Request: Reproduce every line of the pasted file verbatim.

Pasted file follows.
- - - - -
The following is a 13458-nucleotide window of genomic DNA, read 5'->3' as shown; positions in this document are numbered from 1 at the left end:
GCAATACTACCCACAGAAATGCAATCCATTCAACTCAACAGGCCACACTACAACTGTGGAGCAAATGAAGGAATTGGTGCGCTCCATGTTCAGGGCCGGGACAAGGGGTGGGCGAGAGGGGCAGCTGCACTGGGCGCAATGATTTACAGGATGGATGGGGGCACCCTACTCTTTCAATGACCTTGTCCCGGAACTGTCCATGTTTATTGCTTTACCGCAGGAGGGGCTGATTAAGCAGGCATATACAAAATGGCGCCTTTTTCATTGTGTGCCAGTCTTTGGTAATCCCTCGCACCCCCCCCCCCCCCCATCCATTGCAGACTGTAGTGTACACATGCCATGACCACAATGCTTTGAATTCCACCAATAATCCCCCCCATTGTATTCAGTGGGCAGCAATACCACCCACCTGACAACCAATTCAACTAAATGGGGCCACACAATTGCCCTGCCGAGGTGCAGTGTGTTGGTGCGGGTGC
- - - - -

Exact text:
The following is a 13458-nucleotide window of genomic DNA, read 5'->3' as shown; positions in this document are numbered from 1 at the left end:
GCAATACTACCCACAGAAATGCAATCCATTCAACTCAACAGGCCACACTACAACTGTGGAGCAAATGAAGGAATTGGTGCGCTCCATGTTCAGGGCCGGGACAAGGGGTGGGCGAGAGGGGCAGCTGCACTGGGCGCAATGATTTACAGGATGGATGGGGGCACCCTACTCTTTCAATGACCTTGTCCCGGAACTGTCCATGTTTATTGCTTTACCGCAGGAGGGGCTGATTAAGCAGGCATATACAAAATGGCGCCTTTTTCATTGTGTGCCAGTCTTTGGTAATCCCTCGCACCCCCCCCCCCCCCCATCCATTGCAGACTGTAGTGTACACATGCCATGACCACAATGCTTTGAATTCCACCAATAATCCCCCCCATTGTATTCAGTGGGCAGCAATACCACCCACCTGACAACCAATTCAACTAAATGGGGCCACACAATTGCCCTGCCGAGGTGCAGTGTGTTGGTGCGGGTGC